City, TxDOT speak highway golf cart signs

A golf cart driver makes a legal right turn north on Alister Street. If he turned left south, it would be on State Highway 361 and illegal. Critics of the signs banning golf carts from the city on the highway say they are not enough to keep vehicles away. Port Aransas and Texas Department of Transportation officials are discussing plans to install similar signs on the freeway. Staff photo by David Webb

A plan to install warning signs on State Highway 361 that golf carts are not permitted is still underway, but is unlikely to be realized this year, according to a Port Aransas official.

Planning and Development Director Rick Adams said city officials are in discussions with Texas Department of Transportation (TxDOT) officials about a “comprehensive signage project” that would address several issues on the highway, including the Port Aransas ferry landing. City officials began discussing the project years ago with TxDOT, but the aftermath of Hurricane Harvey in 2017 and the turnover of state agency employees halted the discussion, he said. he declares.

“We agreed to get back together,” he said. “We are back in a serious discussion.”

A TxDOT official told the South Pier a year ago that the city would fabricate and install the signs on the freeway south of Avenue G in locations the state agency designates.

Adams said TxDOT officials cleared the locations for placement of the signs on the highway, but Port Aransas officials felt what was being proposed would be ineffective. The placement of the signs would be too far away to notice, he said. “That wouldn’t have helped much,” he said.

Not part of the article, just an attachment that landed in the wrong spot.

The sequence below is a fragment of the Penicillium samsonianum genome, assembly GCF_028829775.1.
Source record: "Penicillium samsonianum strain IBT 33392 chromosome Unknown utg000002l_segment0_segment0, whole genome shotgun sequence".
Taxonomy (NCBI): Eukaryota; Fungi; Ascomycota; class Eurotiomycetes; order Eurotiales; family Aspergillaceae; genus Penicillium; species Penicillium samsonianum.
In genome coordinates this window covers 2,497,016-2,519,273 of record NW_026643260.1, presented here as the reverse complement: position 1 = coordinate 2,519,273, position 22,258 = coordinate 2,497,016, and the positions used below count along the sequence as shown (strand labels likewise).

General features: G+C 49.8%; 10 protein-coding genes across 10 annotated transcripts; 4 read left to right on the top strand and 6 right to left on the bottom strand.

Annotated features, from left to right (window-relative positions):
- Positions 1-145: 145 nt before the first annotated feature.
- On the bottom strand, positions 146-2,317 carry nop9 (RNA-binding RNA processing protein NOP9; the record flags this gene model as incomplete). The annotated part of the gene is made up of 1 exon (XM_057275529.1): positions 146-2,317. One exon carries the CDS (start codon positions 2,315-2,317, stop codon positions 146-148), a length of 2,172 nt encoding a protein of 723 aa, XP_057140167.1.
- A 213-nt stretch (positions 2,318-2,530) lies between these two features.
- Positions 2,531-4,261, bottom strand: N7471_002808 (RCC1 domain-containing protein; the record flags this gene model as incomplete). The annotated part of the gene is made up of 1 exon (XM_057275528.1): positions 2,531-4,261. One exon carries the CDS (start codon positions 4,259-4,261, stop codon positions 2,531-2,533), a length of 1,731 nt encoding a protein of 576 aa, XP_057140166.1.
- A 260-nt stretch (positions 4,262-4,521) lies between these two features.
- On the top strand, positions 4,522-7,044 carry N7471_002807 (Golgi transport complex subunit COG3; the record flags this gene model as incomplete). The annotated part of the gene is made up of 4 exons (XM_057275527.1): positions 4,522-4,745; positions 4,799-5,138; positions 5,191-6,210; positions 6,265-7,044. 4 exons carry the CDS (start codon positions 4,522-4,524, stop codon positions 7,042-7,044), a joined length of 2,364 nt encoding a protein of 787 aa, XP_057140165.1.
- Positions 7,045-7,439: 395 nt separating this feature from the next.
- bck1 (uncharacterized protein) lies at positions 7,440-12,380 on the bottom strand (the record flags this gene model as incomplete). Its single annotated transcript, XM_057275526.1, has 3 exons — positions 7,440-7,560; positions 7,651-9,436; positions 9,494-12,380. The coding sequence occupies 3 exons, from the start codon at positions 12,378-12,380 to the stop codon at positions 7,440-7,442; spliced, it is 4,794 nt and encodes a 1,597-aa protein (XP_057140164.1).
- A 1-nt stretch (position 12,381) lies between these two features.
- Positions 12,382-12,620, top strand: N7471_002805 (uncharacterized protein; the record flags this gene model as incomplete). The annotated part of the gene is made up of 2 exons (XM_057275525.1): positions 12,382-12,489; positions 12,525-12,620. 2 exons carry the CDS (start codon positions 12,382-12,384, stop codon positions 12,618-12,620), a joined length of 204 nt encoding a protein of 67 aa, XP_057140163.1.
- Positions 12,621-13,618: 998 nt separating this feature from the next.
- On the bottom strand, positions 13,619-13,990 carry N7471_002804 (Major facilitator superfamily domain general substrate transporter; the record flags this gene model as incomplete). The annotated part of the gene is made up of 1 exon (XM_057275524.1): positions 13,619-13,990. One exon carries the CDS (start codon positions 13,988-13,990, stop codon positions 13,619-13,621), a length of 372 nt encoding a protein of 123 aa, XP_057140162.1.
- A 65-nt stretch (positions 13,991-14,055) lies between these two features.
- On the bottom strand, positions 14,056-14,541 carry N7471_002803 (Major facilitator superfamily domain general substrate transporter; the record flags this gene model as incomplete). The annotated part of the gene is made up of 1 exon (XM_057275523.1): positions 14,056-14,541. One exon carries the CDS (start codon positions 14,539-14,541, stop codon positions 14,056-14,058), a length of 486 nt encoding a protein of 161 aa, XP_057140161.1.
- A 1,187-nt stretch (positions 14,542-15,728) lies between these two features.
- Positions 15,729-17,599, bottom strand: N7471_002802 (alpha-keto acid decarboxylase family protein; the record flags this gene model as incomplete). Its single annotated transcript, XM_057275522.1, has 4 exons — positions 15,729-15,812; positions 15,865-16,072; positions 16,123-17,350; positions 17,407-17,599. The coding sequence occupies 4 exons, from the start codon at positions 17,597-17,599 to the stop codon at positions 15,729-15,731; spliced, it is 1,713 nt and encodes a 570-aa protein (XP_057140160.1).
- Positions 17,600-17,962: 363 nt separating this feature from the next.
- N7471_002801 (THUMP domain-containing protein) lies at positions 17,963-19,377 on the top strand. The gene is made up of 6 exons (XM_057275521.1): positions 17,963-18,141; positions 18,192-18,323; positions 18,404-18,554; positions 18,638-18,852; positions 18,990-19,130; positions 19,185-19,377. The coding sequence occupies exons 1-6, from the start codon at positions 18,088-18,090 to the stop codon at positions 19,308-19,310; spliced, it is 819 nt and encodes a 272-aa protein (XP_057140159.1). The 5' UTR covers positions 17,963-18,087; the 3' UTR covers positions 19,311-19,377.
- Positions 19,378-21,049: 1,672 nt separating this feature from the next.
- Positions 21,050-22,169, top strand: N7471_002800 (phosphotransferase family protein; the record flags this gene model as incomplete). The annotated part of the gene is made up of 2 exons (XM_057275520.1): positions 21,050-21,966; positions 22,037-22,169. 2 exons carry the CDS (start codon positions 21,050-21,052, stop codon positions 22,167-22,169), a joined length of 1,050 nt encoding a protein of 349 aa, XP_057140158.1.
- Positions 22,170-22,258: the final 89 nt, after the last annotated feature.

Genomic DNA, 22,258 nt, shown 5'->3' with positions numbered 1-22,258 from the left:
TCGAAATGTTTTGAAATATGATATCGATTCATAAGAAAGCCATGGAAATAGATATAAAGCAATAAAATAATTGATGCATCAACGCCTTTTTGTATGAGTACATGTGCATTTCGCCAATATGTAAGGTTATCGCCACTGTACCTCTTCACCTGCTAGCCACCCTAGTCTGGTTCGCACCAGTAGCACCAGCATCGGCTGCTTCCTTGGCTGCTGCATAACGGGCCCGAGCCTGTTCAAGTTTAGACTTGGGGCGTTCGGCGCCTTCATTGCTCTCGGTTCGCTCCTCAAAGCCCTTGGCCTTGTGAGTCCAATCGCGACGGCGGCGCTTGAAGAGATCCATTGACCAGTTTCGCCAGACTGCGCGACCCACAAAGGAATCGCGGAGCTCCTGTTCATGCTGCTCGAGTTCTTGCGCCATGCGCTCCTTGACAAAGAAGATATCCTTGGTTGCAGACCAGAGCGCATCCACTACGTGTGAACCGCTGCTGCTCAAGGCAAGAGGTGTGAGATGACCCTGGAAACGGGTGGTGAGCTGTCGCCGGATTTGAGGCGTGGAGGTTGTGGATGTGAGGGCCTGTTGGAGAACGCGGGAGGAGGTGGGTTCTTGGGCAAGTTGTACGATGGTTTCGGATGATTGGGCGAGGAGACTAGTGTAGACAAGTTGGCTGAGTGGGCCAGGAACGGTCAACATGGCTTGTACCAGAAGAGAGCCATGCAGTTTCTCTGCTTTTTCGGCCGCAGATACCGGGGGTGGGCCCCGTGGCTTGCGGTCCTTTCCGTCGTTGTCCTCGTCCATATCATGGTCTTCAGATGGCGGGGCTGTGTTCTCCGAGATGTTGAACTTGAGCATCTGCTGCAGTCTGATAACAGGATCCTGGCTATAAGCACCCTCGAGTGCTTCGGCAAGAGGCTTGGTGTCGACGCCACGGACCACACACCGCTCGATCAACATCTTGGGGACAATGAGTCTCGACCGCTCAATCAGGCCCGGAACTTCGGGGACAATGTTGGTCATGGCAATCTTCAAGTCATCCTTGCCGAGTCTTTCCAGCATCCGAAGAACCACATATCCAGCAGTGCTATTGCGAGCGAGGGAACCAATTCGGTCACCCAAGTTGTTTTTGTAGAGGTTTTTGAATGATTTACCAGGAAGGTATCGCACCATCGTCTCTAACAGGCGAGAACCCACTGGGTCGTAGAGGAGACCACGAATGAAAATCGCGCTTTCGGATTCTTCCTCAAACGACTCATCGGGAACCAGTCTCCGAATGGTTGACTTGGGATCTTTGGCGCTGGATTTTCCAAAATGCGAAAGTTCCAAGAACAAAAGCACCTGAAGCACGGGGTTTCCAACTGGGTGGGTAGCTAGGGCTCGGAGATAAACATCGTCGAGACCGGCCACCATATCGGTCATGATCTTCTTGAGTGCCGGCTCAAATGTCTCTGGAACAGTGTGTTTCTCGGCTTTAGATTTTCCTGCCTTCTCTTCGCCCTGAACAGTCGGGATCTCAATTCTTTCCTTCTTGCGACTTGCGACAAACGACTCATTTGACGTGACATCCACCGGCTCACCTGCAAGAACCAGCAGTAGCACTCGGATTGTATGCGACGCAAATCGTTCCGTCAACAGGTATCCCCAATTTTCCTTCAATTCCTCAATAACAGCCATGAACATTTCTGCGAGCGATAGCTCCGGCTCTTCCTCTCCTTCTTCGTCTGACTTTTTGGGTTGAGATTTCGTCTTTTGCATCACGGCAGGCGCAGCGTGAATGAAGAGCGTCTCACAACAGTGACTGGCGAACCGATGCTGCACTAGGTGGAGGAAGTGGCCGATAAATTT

Adams noted that the city has erected signs on several side streets where they intersect with the freeway warning cart drivers not to get on the freeway, but the problem persists. The wide sidewalk on the west side of the highway attracts cart drivers, but that’s also illegal.

The cart issue will be discussed by City Council on Wednesday, July 6 at their Strategic Priorities and Goals workshop meeting.

Police Chief Scott Burroughs called the carts “a big part of our law enforcement focus.” Activity reports released by the department reveal trolley accidents and citations issued several times a week. The most common violations are overloading, underage driving and highway driving, Burroughs noted.

A golf cart driven by a 15-year-old boy rolled around a corner in the Old Town on Wednesday June 22, and on June 23 a police car hit a golf cart on the beach when the driver made U-turned directly in front of the officer, police said. Yet another cart carrying several teenagers overturned in the middle of State Highway 361 in the southbound lanes on Wednesday, June 29, though it does not appear to have resulted in anything more than minor injuries.

It is not uncommon for cart drivers to become drunk when they are arrested or have an accident.

Burroughs said he thinks signs on the freeway might help, and he noted that when carts are caught on State Highway 361, drivers’ excuses include that their GPS sent them on the road, they don’t didn’t know it was illegal or that they didn’t do it. I didn’t know it was a highway.

“I don’t think people do it intentionally,” Burroughs said. “I think it’s mostly ignorance on their part.”

A city ordinance requires rental carts to display stickers warning that it’s illegal to use carts on the freeway, and company employees say they also verbally notify customers.

State laws prohibit carts from driving on any road where the speed limit exceeds 35 mph, and the Texas Legislature addressed the issue during the 86th session in 2019 due to the proliferation of off-road vehicles in coastal cities. and the increase in accidents. The law known as House Bill 1548 allows counties and municipalities to ban carts on highways.

Port Aransas began requiring golf cart registration in 2010. In that year, the city registered 761. By the end of 2021, the number has increased to 5,352 and for 2022, 4,512 have already registered. registered.

Growth has also occurred in the number of citations issued to golf cart drivers between summer 2020 and 2021 with an increase from 332 to 405 for the respective years.